Two years after it acquired Quarzt for $86 million

in partnership

Good morning. Is that the
smell of normalcy?
Pfizer and Biontech have announced a COVID19 vaccine candidate that’s showing more than 90% effectiveness in preventing the virus.

In today’s edition:

-Digital lending
-MultiChoice Half Year results
-Quartz is private again


Bamboo, a Flutterwave merchant, gives you unrestricted access to over 3,000 stocks listed on the Nigerian stock exchange and U.S. stock exchanges, right from your mobile phone or computer. With as little as $20, you can create and fund your Bamboo account with your Dollar or Naira cards and through bank transfers. Start buying and selling shares or stock bundles (called Exchange Traded Funds) in just a few taps, begin here.


In the last few years, the Digital lending business in Nigeria has grown.

Access to credit has long been a problem in the lending space. Before digital lenders came along, this credit problem was said to be the fault of retail banks. Why were retail banks so risk averse that they happily waved away the chance to make revenue from
interest payments?

Well, digital lenders are finding out first hand.

With no effective credit bureaus, the average Nigerian does not have a credit history. There are also no real institutional disincentives to prevent people from owing lenders.

The summary: Nigeria’s digital lending space could use some startups that could help with some structure. Those structures would benefit the
lenders and borrowers.

Last month, we talked about Evolve Credit providing a loan marketplace where people can compare rates from digital lenders.

Enter CARMA, a data startup helps lenders make better credit assessment decisions by giving them access to a “real time credit data on a peer to peer basis.”

While CARMA was launched in Nairobi this year, it has now received funding in a
round led by Nigerian VC, Microtraction.

Up next: CARMA has now launched in Nigeria and it will mean an extra tool in the digital lenders arsenal to make better lending decisions.


While MultiChoice’s half year results aren’t due until November 12, the PayTV company is expecting a surge in profits.

company says it is expecting a 45% increase in profits for HY 2020. One reason profits are up is because it cut cost.

While we’re not entirely certain what that means right now, November 12 will provide a clearer picture. What we can say for certain is that MultiChoice has had an interesting year.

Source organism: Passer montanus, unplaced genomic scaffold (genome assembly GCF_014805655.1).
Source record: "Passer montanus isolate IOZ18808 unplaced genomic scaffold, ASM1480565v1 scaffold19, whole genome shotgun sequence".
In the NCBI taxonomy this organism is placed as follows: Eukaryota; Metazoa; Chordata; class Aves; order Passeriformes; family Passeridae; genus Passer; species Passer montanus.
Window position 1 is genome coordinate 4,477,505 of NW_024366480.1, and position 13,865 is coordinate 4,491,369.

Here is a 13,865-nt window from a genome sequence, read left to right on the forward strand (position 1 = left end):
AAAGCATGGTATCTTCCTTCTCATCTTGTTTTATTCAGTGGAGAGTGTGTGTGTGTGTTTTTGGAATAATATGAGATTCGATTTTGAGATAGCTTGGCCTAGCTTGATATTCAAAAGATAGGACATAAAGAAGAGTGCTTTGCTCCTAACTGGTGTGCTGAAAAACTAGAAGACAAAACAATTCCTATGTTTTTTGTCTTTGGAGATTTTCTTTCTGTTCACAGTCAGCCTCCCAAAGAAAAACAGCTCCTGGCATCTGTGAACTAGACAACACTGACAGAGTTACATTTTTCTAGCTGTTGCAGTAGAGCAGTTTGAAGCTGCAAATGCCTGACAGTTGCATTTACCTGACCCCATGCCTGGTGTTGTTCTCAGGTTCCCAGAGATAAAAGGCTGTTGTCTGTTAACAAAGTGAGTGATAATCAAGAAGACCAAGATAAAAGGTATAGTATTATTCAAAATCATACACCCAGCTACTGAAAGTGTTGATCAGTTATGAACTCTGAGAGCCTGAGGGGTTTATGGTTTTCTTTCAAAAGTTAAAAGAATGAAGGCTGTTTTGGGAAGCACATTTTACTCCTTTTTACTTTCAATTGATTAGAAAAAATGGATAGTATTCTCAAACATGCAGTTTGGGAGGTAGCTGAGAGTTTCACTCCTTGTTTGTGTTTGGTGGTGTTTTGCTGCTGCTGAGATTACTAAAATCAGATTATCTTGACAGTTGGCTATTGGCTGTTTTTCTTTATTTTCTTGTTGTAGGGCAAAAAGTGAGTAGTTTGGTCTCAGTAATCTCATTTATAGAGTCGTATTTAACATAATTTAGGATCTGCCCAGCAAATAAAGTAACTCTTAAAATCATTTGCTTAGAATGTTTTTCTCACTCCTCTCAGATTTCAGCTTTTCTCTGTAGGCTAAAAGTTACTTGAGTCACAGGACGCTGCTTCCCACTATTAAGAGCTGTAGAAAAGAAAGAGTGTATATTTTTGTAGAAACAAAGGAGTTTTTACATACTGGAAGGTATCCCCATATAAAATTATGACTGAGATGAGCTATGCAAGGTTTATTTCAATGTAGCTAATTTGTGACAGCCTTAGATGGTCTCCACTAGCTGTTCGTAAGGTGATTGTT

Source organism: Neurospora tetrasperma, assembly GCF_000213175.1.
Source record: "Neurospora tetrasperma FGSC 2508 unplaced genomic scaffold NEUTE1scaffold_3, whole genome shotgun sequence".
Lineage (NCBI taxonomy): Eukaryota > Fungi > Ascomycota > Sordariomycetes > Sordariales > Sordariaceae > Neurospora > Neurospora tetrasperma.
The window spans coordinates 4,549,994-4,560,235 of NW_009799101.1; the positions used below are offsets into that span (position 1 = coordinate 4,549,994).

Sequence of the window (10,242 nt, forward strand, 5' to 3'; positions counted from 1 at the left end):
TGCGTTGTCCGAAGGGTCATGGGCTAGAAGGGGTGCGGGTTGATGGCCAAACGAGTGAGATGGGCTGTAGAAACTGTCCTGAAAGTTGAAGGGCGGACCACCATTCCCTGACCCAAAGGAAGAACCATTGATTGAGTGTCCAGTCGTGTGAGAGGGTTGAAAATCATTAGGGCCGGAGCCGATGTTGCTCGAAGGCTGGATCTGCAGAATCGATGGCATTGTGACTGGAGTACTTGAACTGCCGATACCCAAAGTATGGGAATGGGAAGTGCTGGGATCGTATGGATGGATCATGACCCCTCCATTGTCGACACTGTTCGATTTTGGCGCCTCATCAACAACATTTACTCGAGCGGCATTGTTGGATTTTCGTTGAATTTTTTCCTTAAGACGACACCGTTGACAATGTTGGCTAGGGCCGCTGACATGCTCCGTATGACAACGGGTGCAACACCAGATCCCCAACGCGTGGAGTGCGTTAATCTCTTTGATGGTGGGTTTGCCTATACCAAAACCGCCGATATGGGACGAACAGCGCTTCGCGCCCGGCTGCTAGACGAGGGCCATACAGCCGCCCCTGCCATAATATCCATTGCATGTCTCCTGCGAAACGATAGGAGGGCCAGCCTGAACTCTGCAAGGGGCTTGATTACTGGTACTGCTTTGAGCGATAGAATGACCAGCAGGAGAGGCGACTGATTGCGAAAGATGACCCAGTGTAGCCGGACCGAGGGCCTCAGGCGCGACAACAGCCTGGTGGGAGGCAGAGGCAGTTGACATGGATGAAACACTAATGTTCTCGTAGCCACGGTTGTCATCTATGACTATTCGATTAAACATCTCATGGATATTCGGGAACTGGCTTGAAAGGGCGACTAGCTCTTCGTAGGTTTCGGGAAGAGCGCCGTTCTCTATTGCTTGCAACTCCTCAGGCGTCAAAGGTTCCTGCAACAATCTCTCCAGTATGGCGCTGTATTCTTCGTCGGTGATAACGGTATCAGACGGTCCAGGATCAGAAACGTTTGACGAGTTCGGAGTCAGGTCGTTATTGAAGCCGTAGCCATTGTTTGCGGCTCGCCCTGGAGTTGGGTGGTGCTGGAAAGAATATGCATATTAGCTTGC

It has responded well to competition from Netflix, launching its own digital products and pushing
adoption for them. It has also seen some interest from the Canal Group, with the French company buying a
12% stake in MultiChoice.

What to watch out for: Our analysis of MultiChoice’s HY 2020 results later this week


At Catalysing Conversations, listen to Ire Aderinokun (BuyCoins), Ugwem Eneyo (SHYFT
Power Solutions
), and Temie Giwa Tubosun (LifeBank) share how they are disrupting
industries as diverse as finance, healthcare, and renewable energy.


The online business news website, Quartz, has become an independent company, two years after it was acquired by Uzabase for $86 million.

A timeline of events

  • Quartz was founded in 2012 by Atlantic media
  • In 2016, it had
    achieved an operating profit, a feat it has not achieved again
  • In 2018, it was sold to a Japanese company that was largely unknown in the US, Uzabase
  • At the time, Uzabase’s goal was to turn Quartz into the number one business news site in the world within five years

Rubber meets the road: The business reality for Quartz has been harder than Uzabase anticipated. In 2019, Quartz reported an $18.4 million loss on $26.9 million in revenue.

In May 2020, it laid off nearly half of its staff. It also adopted a subscription model, hoping that it would augment its revenue from adverts.

So it didn’t come as a surprise when the Wall Street Journal broke the news that Uzabase was looking to sell Quartz.

Who’s buying? Co-founder and CEO Zach Seward, editor-in-chief Katherine Bell and the rest of the Quartz staff taking equity in the new company.

It’s why Quartz is calling it a management buyout.

While it’s another brutal reminder of the difficulty of the media business, it will be interesting to see if going private is just what Quartz needs.

Go Deeper: Uzabase sells Quartz to the site’s CEO and staff


When the TC team talks about our vision for the TechCabal Daily, one of the things we say is that we want it to be visually appealing.

We also want it to be a newsletter you really care about, because you’re a part of our community.

Those are only two of the reasons we went
back to the drawing board to redesign a TechCabal Daily we’re sure you’ll be proud to be a part of.

But I’m not giving all the details away just yet. That will happen bit by bit until launch day.

Thanks to Henry and Rotimi who wrote to us yesterday and are already part of our launch

Want to be a part of our relaunch campaign? Send me an email:

One more sleep until the new TC Daily is here!

– Olumuyiwa

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